The Eagles and Patriots did not disappoint in this year’s game. The back-and-forth, offensive slug fest kept fans glued to their screens. Like last year, the game came down to the final possession. Tom Brady marched the Patriots down the field, and with less than 10 seconds on the clock, he had a chance to tie the game and take it into overtime. His “Hail Mary” pass flew into the end zone, bounced around among the helmets and then flopped unceremoniously on the ground. The Eagles narrowly escaped with a 41-33 win – their first Super Bowl victory ever!
Super Bowl 52 was expected to garner viewership of more than 110 million, off by about 3% from last year. But according to Bloomberg, the year-over-year decline in ratings doesn’t seem to be scaring away marketers. In fact, advertising prices at the Super Bowl were up again this year.
On top of that, consumers have grown weary with an NFL that has recently been making more headlines for their kneeling than their tackling. Given this environment, it has become increasingly difficult for marketers to differentiate their brand story and connect with viewers on a personal level. In order to stand out, brands must make the customer the hero of the story, stir emotion, while giving the audience a reason to care, a reason to engage, and the desire to learn more.
So, how did the brands that forked over $5 million for 30-seconds of airtime fare?
Here are our picks for the three brands that scored with a compelling brand story and the three brands that bounced around and ultimately flopped during Super Bowl 52.
The Brands that Scored
Ameritrade “All Night Long” – If you tuned in early to the pre-game kickoff show, you caught one of the better ads of the night. Ameritrade featured a cameo by Lionel Ritchie. Lionel tries to clearly communicate one of the key benefits of the trading platform – allowing customers to trade any time of day or night. Actors on either side of Lionel coax him to utter the phrase “all night long” – the title of his Grammy award winning song. But Lionel is unwilling to go there and describes the key convenience benefit in just about every other way you can imagine. It turns out to be a great way to communicate a brand point of difference without blatantly saying it! Simple, clear and memorable!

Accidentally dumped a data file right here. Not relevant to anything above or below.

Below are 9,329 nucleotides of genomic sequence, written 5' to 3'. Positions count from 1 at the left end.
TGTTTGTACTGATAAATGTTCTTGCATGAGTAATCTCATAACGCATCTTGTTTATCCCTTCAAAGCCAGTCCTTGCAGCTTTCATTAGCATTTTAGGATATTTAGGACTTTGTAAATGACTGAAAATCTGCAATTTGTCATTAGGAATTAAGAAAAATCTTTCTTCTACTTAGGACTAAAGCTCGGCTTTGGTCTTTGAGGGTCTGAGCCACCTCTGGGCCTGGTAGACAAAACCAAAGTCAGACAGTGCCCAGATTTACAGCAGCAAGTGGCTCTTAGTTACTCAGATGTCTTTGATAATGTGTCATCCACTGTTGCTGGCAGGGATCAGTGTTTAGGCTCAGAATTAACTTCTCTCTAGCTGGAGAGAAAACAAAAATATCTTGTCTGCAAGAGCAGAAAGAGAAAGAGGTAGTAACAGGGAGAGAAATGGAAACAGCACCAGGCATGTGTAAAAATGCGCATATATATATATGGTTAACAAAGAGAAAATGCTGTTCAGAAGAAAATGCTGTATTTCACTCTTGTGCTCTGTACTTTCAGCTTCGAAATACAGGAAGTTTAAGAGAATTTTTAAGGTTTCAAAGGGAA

Tide “No Stains” – The “no stains” promise has always been at the heart of the Tide brand. However, at the Super Bowl this year, they found an innovative way to stand out from the crowd and give the audience a reason to care, a reason to listen, and most importantly a reason to further engage. Featuring David Harbour, from the Netflix hit series Stranger Things, Tide stole the show with a running joke that ended up multiplying the impact of their marketing investment many times over.
Tide shamelessly parodied familiar Super Bowl ads of the past – beer-bro ads, sleek car scenes and quirky insurance commercials. But in the midst of the scene, they abruptly redirect the storyline to focus on the cleanliness of the clothes. “Look at all those clean clothes. Is it a beer ad? No, it’s a Tide ad.”
With tongue firmly in cheek, they consistently communicated their product benefit while also positioning every other stereotypical ad viewers saw last night. Did you catch the six-second spot featuring David Harbour in Eagles and Patriots jerseys coming back from half? A brilliant move – they built on the same message but put it in a 6-second package to engage the audience once again. I started looking forward to each commercial break wondering what the next Tide ad may be. Ironically, it heightened my awareness of all of the ads for the rest of the night. All advertisers last night owe the good folks at Procter & Gamble a debt of gratitude. A rising “Tide” raised all boats!
NFL “Dirty Dancing” – Eli Manning’s appearance promoting the NFL was my favorite commercial in the second half. Eli definitely one-upped his brother Peyton – who starred in a rather predictable commercial for Universal Studios theme park in the fourth quarter.